• If you structure the narrative (shift from old mindset to new mindset that has life-and-death stakes for buyers) well, when you present it in a first call, buyers open up about how it’s playing out in their companies and the challenges they’re facing. Yes, this is discovery gold (and so much more fruitful than just asking “What are you pain points?”), which is why the sales guru Chris Orlob (who I worked with at Gong) presents this shift as the first slide in his “discovery deck” template. But it’s also trust-building gold, because you’re the one who boiled down for the buyer a simple story about how they can win (a la Chris Voss’s “labeling”)
  • You can make your pitch relevant (urgent) for many different personas (roles, verticals), by quickly (in a single slide) showing how the narrative has life-and-death (winning/losing) consequences for each. In other words, the movement becomes a rallying cry that unites the buying group around a model for choosing a solution (and urgency)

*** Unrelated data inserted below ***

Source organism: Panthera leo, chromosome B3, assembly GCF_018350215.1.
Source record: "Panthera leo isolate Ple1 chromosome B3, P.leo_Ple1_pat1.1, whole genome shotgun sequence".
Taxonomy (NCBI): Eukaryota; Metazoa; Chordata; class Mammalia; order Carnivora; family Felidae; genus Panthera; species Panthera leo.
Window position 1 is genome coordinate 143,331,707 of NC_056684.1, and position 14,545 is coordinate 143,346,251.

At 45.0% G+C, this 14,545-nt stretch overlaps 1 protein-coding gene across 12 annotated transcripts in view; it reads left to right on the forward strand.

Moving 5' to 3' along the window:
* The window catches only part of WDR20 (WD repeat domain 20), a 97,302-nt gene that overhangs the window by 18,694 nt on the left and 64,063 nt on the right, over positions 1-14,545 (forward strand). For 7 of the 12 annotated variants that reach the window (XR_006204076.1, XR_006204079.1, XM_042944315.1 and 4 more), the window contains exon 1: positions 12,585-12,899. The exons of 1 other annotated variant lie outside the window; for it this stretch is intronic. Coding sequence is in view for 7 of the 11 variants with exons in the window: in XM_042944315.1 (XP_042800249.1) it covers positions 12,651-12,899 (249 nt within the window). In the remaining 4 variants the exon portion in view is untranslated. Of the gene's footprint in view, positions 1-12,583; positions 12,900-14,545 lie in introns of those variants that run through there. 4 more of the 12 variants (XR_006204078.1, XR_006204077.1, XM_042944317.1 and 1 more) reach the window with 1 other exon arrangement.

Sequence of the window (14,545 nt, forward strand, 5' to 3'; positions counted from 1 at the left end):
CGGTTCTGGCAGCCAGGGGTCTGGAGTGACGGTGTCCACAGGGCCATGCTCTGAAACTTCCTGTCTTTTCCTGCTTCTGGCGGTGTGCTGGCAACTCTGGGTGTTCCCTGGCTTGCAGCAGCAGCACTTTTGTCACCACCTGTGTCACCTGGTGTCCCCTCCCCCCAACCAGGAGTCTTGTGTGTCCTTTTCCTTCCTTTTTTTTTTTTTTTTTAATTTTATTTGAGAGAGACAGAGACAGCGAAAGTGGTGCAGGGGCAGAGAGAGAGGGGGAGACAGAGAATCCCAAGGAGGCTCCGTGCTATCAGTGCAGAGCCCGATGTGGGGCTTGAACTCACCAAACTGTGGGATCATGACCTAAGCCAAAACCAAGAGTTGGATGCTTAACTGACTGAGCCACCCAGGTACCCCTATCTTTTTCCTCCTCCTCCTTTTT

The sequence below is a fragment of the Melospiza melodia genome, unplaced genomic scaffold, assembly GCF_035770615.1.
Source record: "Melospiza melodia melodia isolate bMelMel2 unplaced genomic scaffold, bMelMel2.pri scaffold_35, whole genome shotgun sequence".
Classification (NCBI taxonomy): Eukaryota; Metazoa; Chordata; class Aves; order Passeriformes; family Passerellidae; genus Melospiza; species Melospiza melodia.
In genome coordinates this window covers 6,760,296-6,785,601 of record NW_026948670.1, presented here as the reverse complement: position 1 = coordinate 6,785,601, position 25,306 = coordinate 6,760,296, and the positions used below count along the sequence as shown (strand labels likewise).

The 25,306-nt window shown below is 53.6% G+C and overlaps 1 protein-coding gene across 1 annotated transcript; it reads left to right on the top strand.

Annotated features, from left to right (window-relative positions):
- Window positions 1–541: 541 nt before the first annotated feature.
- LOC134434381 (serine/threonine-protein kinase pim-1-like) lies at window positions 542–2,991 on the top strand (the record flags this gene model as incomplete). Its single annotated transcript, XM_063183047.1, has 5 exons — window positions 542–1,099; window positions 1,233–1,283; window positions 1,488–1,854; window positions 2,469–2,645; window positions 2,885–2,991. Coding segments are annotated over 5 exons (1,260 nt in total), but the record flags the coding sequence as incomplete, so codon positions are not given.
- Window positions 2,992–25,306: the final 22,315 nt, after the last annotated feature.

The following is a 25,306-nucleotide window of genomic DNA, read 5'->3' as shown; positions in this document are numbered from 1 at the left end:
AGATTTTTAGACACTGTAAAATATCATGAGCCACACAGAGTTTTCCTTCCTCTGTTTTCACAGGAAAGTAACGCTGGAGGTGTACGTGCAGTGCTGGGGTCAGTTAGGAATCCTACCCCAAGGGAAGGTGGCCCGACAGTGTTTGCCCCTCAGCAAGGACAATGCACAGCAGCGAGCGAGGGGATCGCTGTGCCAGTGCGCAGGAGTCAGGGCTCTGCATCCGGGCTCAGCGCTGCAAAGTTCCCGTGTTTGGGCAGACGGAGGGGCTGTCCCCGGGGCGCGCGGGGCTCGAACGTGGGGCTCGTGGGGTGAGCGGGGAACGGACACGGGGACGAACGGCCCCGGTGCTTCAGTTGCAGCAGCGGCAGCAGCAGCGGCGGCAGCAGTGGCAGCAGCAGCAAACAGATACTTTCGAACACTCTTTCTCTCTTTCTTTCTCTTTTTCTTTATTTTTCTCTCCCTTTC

• In the same way, CEOs consistently tell me the narrative becomes a uniting rallying cry internally, powering success as North Star not only for sales and marketing, but also product, recruiting, fundraising, and HR/culture. The story is, as Ben Horowitz says, quite literally the strategy.

I presented examples of these 3 points, and of using the narrative to disqualify competitors as “not built for this,” from sales decks I worked on with CEOs and leadership teams in my recent Pavilion talk — video coming soon.



Andy Raskin

Helping leaders tell strategic stories. Ex @skype @mashery @timeinc